The “Unfortunately, Ready to Wear” collection is a set of innovative essentials meant to protect people from five climate threats.
Climate adaptation means different things to different communities, but one place you rarely see it is on the catwalk. This year, though, creative designer Luka Sabbat teamed up with partners including the National Resources Defense Council to introduce apocalyptic fashion during New York Fashion Week – a collection that’s as much meant to inspire hope as it presents an ominous future.
The “Unfortunately, Ready to Wear” collection is a set of innovative essentials meant to protect people from five climate threats they’re likely to encounter in the Anthropocene. The threats, all identified by NRDC, include extreme storms, heat, air pollution, infectious disease and refugee status.
“If we don’t start making moves to reverse the damages of climate change, these are the items that may soon turn from fashion accessories to climate necessities,” said the Milk Gallery, which hosted the show and benefit for NRDC.
The collection exhibit featured a dystopia-inspired jacket and hood to protect from extreme storms and infectious diseases, with a fashionable but forbidding bandana to shield against air pollution. There’s a Sabbat-designed backpack to demonstrate the plight of environmental refugees, and a headphone set to deliver the inevitable warnings against heat waves and cataclysmic storms.
A young model and actor, the 21-year-old Sabbat describes himself as a creative entrepreneur. He was born into a fashion family and grew up in Paris and New York City but says he hated it all growing up. That’s changed, and now the “Unfortunately, Ready to Wear” project reflects his commitment to environment and climate issues.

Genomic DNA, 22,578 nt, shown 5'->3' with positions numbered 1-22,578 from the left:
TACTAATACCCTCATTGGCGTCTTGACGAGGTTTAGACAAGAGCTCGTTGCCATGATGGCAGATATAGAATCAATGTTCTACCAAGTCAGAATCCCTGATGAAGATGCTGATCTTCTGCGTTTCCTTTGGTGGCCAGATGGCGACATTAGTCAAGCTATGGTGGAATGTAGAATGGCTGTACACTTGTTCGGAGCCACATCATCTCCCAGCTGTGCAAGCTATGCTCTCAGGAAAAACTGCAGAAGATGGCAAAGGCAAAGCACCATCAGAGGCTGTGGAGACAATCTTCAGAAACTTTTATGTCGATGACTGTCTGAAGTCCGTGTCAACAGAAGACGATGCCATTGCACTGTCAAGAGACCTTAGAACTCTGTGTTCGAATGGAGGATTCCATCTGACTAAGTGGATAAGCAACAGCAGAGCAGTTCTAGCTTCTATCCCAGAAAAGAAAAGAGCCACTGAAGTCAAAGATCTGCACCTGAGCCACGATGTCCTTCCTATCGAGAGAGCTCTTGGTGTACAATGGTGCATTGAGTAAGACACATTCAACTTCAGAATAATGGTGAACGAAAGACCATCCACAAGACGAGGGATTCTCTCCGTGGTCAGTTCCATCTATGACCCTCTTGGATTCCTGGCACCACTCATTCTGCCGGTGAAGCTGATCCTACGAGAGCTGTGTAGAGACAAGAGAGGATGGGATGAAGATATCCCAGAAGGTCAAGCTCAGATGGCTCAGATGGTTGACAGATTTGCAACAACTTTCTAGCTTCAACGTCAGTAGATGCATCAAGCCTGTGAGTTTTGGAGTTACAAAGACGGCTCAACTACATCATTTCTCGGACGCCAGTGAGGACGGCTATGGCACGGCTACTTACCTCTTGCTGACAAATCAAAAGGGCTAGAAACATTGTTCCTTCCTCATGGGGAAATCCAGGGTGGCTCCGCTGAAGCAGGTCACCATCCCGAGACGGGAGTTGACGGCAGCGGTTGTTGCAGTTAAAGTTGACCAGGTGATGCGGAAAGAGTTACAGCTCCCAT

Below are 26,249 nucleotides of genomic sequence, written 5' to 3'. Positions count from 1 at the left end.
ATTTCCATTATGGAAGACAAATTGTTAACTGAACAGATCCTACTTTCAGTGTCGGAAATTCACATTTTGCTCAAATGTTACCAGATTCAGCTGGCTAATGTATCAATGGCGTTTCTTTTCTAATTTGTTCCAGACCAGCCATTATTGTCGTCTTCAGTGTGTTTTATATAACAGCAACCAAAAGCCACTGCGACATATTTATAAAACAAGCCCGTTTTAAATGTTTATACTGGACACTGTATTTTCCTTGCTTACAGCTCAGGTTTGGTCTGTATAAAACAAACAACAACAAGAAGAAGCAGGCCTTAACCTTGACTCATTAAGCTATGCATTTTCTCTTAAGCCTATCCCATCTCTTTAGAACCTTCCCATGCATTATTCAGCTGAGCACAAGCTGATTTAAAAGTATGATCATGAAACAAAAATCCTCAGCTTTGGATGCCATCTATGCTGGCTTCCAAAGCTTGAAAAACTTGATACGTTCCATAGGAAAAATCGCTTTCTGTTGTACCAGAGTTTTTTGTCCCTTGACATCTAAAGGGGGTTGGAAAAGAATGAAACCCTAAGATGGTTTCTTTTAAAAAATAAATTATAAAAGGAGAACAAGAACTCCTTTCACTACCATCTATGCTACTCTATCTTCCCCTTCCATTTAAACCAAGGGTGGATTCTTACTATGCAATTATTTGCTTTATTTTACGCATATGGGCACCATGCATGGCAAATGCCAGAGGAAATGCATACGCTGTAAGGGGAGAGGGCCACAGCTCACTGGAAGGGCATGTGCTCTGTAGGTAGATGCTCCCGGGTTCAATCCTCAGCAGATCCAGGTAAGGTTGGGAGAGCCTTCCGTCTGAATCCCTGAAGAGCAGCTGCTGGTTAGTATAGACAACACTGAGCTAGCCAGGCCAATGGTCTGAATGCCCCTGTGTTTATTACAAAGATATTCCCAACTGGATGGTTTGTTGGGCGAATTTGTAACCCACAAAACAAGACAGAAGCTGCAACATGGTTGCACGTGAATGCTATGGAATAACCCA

“If it comes down to the world burning down, like, who gives a s**t about a pair of jeans that looks cool?” says Sabbat. “It’s about functionality, making a fireproof jacket. That’s why I like to approach it as less of an aesthetic design or, like, trying to make it look as cool as possible.”
What Sabbat chose instead was to build the collection as prototypes drawn from a technical standpoint, working with NRDC and Milk to deliver a “fashion statement” with real impact. The approach to creating the collection, he says, was to offer “a realistic perspective of what we will inevitably need when the environment becomes less inhabitable. In this scenario, function prevails.”
The point of the project is to appeal to allies in the fight against climate change, and Sabbat is pretty blunt about the difference between, say, posting climate-progressive messages on social media and actually making real-life decisions that will help to secure a sustainable future.
“I might as well push that agenda to the people that I influence, they can take it for what it is or they cannot, I mean it’s up to them,” Sabbat says. “If we both leave the conversation with more information than I think we win, everybody wins.”
The youth appeal is especially critical now, the NRDC says. “The window we have to curb the impacts of climate change is limited. The biggest change, the most important change, will come where it always comes from: young people,” said NRDC president Rhea Suh.
“Together, we want to bring up the next generation of environmental activists to feel empowered and educated as they seek to right the wrongs that brought us to this dangerous moment. We hope this project moves people to consider what our planet’s future might look like and what we’ll need to do, together, to save it.”